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What is anxiety?

Anxiety is the feeling of panic of unease about events that are happening or that can happen in the future, while stress is a human’s natural response especially to big chances or new situation a young person has never experienced before and can affect a young person thought, feeling and physical health, Anxiety is when the worrying last for a long time, when your worries are irregular to the situation or when it becomes upsetting for the young person.

Anxiety maybe categorized in 3 parts for young people:


Anxiety that isn’t due to a specific event and worry about future events


Anxiety and compulsions that can have a negative impact on the young person’s daily life and can be about cleaning or violence’s etc.


Anxiety that is formed from being separated from the person a young person has formed a bond with and feel that harm will come to them from being away from the individual.

What is a panic attack?

 Panic attacks can be triggered by anxiety and is a body natural response to danger, Panic attacks can be severe for young people that they may avoid going out in public or socializing in fear of having a panic attack and being judge or made fun of. Places, people or situations may trigger a panic attack, but they can happen any time in the day or any place. 

Feelings and possible cause of Anxiety and Panic attacks

With Anxiety you may feel like:

  • Thinking the worse of every situation
  • Raised heart rate
  • Increase and rapid breathing
  • Feeling sick/ vomiting
  • Struggling to focus
  • Headaches
  • Struggle sleeping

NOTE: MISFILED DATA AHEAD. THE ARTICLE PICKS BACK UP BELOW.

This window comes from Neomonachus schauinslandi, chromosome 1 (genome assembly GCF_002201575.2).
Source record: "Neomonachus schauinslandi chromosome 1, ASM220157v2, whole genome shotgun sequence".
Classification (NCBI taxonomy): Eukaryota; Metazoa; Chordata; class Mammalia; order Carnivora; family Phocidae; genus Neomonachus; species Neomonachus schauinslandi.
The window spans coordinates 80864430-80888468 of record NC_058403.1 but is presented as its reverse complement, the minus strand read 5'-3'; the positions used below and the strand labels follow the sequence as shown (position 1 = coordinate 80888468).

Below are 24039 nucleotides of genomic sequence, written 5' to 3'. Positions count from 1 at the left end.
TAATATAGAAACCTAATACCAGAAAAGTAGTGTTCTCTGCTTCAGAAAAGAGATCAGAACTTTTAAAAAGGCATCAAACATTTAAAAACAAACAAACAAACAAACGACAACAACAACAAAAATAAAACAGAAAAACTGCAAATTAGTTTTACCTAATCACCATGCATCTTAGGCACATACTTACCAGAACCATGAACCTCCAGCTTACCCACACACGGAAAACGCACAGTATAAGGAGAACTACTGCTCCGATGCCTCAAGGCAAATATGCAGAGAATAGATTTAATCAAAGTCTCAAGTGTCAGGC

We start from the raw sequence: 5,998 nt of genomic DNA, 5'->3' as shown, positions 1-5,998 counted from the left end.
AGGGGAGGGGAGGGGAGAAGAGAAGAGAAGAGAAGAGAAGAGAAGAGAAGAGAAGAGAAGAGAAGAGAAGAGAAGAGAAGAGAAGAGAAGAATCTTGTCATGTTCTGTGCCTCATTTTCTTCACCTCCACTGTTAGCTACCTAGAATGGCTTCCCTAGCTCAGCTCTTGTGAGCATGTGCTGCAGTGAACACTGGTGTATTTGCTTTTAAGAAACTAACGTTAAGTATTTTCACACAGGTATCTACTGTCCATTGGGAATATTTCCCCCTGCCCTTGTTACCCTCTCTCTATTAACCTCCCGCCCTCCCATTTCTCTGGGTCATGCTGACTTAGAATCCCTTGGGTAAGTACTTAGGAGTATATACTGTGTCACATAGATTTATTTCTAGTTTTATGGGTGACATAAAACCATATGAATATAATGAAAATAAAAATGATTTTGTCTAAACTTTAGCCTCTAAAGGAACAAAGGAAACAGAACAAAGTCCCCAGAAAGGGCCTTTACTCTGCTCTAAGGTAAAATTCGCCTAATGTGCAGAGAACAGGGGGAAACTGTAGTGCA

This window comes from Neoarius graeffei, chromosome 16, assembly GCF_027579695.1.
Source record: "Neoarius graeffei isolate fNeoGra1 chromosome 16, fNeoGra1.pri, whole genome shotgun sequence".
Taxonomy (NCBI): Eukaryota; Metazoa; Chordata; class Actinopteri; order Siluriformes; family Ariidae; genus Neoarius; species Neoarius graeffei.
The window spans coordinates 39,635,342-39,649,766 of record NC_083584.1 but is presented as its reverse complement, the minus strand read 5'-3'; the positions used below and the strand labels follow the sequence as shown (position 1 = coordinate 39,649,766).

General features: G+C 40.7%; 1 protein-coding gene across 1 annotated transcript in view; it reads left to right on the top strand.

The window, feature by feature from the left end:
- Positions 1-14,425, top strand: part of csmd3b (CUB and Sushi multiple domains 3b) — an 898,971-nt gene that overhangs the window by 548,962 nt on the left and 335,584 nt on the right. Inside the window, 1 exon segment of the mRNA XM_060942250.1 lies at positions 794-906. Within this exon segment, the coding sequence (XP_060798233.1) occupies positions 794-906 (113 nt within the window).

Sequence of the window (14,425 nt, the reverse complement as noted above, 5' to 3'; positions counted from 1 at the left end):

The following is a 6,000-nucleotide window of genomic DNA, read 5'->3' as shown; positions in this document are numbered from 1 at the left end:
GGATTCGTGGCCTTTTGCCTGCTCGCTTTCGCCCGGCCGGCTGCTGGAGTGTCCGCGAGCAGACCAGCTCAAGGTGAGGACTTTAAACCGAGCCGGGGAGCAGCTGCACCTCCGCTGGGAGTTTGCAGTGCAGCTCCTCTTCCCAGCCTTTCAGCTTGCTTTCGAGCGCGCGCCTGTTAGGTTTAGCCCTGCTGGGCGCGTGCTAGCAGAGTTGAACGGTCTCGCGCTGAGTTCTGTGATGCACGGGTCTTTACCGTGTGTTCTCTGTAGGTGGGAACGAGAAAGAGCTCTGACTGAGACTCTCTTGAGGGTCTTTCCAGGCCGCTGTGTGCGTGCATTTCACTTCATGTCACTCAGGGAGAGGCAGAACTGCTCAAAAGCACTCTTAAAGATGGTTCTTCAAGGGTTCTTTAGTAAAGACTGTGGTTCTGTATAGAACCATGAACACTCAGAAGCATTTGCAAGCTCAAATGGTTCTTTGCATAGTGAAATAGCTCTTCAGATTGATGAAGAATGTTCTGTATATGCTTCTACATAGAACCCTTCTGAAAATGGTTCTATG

• Change in eating habits (eating more or less)

With a Panic attack you may feel: 

  • Feeling dizzy
  • Nauseous
  • Pain your chest
  • Struggling to breathe
  • Feeling they may have a heart attack or die

Possible causes of Anxiety and Panic attacks:

  • School stress
  • Family issues
  • ACES (adverse childhood experiences)
  • Substance use (drugs or alcohol)
  • Bereavement
  • Abuse and neglect



While it may be hard to support both yourself and family or friends with Anxiety, the key point is not about being a doctor who knows it all but someone who can offer a friendly and understanding ear.

Here are some tips to support yourself: 

  • Don’t take on too much responsibility.
  • Find support resources that you feel comfortable.
  • Talk to people you trust about how you are feeling.

How you can support your friends and family:

  • Don’t pressure people to talk about their thoughts or feelings.
  • Offer support in terms of organizing support.
  • Stay calm.
  • Try and understand their experiences through research.
  • Ask what you can do to support them (even if it just a friendly ear.




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